Up to 82% More Tip Resistance with POWER X1


EMS cots are subjected to weight that may not always be coaxial with their center of gravity, especially during the course of patient transfer from emergency scene to cot or cot to bedside. Such offset loads create a mechanical moment about the structure of the cot. In instances in which this resulting moment exceeds the resistance of the cot to tip, stability is lost. Loss of cot stability is dangerous to patients and EMS professionals. The objective of this study was to determine the resistance to tip of commercially-available EMS powered cots based on offset patient placement at multiple bed heights.


An EMS cot was placed at three bed heights often utilized during an emergency service call: low bed height, patient seated height, and transport height. For each height, a quasi-static load was applied in displacement control on one side of the cot via a custom free-pulley system. The origin of the load vector was evenly distributed about the seat panel with the direction simulating a patient seated on the edge of the cot with feet hanging to the side. A load cell was placed in line with the direction of applied load, and the resultant force in which both opposite side wheels ceased contact with the ground was considered the tipping point of the cot (Figure 1a). A higher achieved load was indicative of greater resistance to tip. Two emergency cots were tested at the same height as measured from the floor to seat panel: the FERNO POWER X1 Ambulance Cot (Wilmington, OH), which features TipRESIST™ Advanced Stability Technology, and the Stryker® Power-PRO™ XT (Portage, MI). Runs were performed in triplicate and data was averaged, with statistical analyses reported at α = 0.05.

Results and Discussion

Resistance to tip was exceeded in all scenarios at loads below the full weight capacity of the cots, which was 700 lbf (3114 N), respectively( Figure 2). There was a 14% increase in the resistance to tip of the POWER X1 (447 ± 20 lbf [1988 ± 89 N]) as compared to the Power-PRO XT (392 ± 3 lbf [1744 ± 13 N]) cot at low bed position (p = 0.04). At patient seated height position, the POWER X1 cot was 61% more resistant to tip as compared to the Power-PRO XT (517 ± 51 lbf [2300 ± 227 N] versus 322 ± 3 lbf [1432 ± 13 N], p = 0.02). At transport height position, the POWER X1 was 82% more resistant to tip as compared to the Power-PRO XT (457 ± 37 lbf [2033 ± 165 N] versus 252 ± 10 lbf [1121 ± 44 N], p << 0.05). There was a nonlinear correlation between cot bed height and resistance to tip for the POWER X1 cot; a parabolic relationship existed in which the patient seated height displayed the greatest stability. This was attributed to the fact that at the fully-collapsed low bed height, the cot is fully supported by its structure, which results in greater rigidity. At the fully-extended transport height, the cot’s x-frame supported the cot and resulted in greater rigidity. Greater rigidity in both of these instances resulted in decreased stability compared to the seated position, but stability was still superior to that of the Power-PRO XT. At seated height, the structural flexibility of the cot absorbed the applied patient weight prior to tipping and provided a more stable cot. The Power-PRO XT was found to be more rigid than the POWER X1 cot since there was an extremely high negative correlation between cot bed height and resistance to tip; as bed height increased, resistance to tip decreased (r = – 1). The lack of flexibility contributed to less stability for the Power-PRO XT.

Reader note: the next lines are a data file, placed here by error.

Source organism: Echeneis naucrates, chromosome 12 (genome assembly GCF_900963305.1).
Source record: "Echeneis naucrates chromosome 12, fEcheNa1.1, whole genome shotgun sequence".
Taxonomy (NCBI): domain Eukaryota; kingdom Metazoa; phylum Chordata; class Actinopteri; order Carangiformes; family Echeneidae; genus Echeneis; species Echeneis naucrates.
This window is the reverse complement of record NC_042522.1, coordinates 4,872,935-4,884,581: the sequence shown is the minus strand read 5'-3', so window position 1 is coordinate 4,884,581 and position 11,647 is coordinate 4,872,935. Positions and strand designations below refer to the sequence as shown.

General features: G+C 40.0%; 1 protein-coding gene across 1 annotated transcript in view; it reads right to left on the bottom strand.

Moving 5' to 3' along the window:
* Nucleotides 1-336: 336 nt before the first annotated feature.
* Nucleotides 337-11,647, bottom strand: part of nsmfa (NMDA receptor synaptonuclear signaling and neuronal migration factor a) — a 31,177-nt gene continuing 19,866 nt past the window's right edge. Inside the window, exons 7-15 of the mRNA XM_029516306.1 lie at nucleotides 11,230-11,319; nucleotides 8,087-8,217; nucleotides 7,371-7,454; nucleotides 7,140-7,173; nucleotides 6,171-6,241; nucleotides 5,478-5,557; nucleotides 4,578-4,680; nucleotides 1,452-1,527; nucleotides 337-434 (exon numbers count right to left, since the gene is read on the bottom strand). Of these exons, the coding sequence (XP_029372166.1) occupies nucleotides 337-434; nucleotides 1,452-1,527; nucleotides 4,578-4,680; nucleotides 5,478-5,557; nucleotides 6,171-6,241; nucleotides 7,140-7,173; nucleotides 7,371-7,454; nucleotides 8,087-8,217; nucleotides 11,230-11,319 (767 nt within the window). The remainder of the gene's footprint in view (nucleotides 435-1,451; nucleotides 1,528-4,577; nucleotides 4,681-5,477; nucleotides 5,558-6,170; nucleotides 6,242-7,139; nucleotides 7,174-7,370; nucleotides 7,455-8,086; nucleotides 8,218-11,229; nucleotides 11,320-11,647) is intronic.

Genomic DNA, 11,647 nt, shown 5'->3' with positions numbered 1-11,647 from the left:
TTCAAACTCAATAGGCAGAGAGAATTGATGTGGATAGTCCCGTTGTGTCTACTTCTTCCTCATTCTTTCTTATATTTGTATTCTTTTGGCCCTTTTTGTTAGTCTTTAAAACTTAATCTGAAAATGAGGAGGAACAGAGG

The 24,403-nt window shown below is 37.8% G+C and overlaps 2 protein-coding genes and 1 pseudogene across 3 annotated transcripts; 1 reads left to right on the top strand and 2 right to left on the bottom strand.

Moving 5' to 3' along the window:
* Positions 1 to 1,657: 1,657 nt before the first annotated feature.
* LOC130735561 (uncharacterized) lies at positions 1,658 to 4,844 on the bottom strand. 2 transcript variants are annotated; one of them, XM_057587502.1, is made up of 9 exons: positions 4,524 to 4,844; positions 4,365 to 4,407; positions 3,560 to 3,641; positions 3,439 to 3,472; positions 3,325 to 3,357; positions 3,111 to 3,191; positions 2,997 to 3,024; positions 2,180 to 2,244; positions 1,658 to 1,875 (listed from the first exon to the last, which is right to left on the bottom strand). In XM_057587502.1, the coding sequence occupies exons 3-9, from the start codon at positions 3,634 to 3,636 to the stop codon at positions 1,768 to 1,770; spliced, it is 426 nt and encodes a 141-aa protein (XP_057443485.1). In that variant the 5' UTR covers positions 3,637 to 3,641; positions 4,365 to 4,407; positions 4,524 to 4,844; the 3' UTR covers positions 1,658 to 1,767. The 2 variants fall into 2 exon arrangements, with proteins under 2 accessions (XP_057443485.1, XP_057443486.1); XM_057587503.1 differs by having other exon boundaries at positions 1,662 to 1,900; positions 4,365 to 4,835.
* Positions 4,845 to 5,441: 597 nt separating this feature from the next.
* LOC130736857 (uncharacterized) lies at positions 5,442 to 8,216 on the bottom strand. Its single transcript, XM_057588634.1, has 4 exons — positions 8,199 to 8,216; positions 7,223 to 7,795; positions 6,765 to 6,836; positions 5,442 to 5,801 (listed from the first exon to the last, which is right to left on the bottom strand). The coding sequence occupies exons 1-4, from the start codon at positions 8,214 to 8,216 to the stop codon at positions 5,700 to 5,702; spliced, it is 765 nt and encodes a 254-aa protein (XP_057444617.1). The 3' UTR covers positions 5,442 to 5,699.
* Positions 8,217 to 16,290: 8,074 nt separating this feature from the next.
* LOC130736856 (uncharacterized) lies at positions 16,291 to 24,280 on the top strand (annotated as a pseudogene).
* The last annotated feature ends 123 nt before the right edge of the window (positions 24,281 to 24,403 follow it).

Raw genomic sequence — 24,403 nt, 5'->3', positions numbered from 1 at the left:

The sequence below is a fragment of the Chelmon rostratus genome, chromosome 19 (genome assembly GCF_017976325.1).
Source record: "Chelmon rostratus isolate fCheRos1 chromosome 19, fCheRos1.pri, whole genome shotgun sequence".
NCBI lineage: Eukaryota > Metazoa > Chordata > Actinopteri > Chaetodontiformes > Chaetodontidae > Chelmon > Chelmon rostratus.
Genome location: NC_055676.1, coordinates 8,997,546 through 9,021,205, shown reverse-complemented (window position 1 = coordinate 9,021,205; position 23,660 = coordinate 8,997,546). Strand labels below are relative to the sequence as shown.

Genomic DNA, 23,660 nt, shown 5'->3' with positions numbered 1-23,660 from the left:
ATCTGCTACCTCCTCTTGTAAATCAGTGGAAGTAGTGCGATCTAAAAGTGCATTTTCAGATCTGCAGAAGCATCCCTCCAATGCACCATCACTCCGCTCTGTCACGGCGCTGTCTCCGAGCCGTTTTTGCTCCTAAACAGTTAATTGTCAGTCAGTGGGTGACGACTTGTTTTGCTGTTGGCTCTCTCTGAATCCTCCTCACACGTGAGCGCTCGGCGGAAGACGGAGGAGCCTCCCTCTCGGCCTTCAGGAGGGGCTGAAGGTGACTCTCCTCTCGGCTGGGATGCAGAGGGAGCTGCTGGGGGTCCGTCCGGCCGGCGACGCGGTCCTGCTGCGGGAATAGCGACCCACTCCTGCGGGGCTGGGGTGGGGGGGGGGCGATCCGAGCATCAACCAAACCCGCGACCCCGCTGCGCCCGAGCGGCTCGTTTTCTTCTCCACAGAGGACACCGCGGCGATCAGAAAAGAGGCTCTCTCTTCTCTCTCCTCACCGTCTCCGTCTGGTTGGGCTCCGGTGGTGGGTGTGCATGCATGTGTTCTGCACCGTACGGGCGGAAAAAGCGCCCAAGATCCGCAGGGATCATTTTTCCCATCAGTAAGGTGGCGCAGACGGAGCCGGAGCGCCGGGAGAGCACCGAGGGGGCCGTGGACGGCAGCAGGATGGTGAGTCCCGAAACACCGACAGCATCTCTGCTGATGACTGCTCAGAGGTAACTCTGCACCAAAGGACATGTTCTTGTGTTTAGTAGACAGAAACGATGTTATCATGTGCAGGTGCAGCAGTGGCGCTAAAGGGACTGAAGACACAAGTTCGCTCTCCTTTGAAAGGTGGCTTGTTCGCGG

EMS cot stability is important during the transfer of patients. Loss of stability can lead to injury to EMS professionals or further patient injury. The resistance to tip due to applied offset loading, which can often occur with a seated patient or a patient being transferred to the bedside, was assessed in this study. Significant differences existed between the POWER X1 and Power-PRO XT cots with regard to the force required to tip. Across all three tested bed heights, the POWER X1, which features TipRESIST Advanced Stability Technology, provided 52% greater stability on average and 82% more at transport height than the Power-PRO XT.

Key Definitions

“N”=“Newton”— the standard unit of force in the International System of Units.
LBF— The pound-force (symbol: lbf, or lbf ) is a unit of force.
For purposes of this white paper, LBF represents “simulated patient weight” and “N” is used as a unit of measurement during stability testing.